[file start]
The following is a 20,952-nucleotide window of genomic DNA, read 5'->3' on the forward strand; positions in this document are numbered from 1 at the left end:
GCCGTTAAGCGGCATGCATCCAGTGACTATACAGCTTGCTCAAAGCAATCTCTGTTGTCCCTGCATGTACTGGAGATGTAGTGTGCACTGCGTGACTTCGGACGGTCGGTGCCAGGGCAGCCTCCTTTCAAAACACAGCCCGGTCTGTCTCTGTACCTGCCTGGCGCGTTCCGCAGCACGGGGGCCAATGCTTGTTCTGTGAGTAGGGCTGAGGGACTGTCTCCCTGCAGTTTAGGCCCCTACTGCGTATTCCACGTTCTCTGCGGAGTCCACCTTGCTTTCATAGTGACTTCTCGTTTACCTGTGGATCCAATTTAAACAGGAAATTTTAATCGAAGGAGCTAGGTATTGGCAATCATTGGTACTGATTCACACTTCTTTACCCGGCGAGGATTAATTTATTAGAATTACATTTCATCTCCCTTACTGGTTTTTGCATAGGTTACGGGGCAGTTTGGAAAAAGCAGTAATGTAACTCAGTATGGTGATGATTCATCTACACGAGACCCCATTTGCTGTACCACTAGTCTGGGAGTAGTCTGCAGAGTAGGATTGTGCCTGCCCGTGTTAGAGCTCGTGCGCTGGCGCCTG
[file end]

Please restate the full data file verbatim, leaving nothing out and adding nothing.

The following is a 20,952-nucleotide window of genomic DNA, read 5'->3' on the forward strand; positions in this document are numbered from 1 at the left end:
GCCGTTAAGCGGCATGCATCCAGTGACTATACAGCTTGCTCAAAGCAATCTCTGTTGTCCCTGCATGTACTGGAGATGTAGTGTGCACTGCGTGACTTCGGACGGTCGGTGCCAGGGCAGCCTCCTTTCAAAACACAGCCCGGTCTGTCTCTGTACCTGCCTGGCGCGTTCCGCAGCACGGGGGCCAATGCTTGTTCTGTGAGTAGGGCTGAGGGACTGTCTCCCTGCAGTTTAGGCCCCTACTGCGTATTCCACGTTCTCTGCGGAGTCCACCTTGCTTTCATAGTGACTTCTCGTTTACCTGTGGATCCAATTTAAACAGGAAATTTTAATCGAAGGAGCTAGGTATTGGCAATCATTGGTACTGATTCACACTTCTTTACCCGGCGAGGATTAATTTATTAGAATTACATTTCATCTCCCTTACTGGTTTTTGCATAGGTTACGGGGCAGTTTGGAAAAAGCAGTAATGTAACTCAGTATGGTGATGATTCATCTACACGAGACCCCATTTGCTGTACCACTAGTCTGGGAGTAGTCTGCAGAGTAGGATTGTGCCTGCCCGTGTTAGAGCTCGTGCGCTGGCGCCTG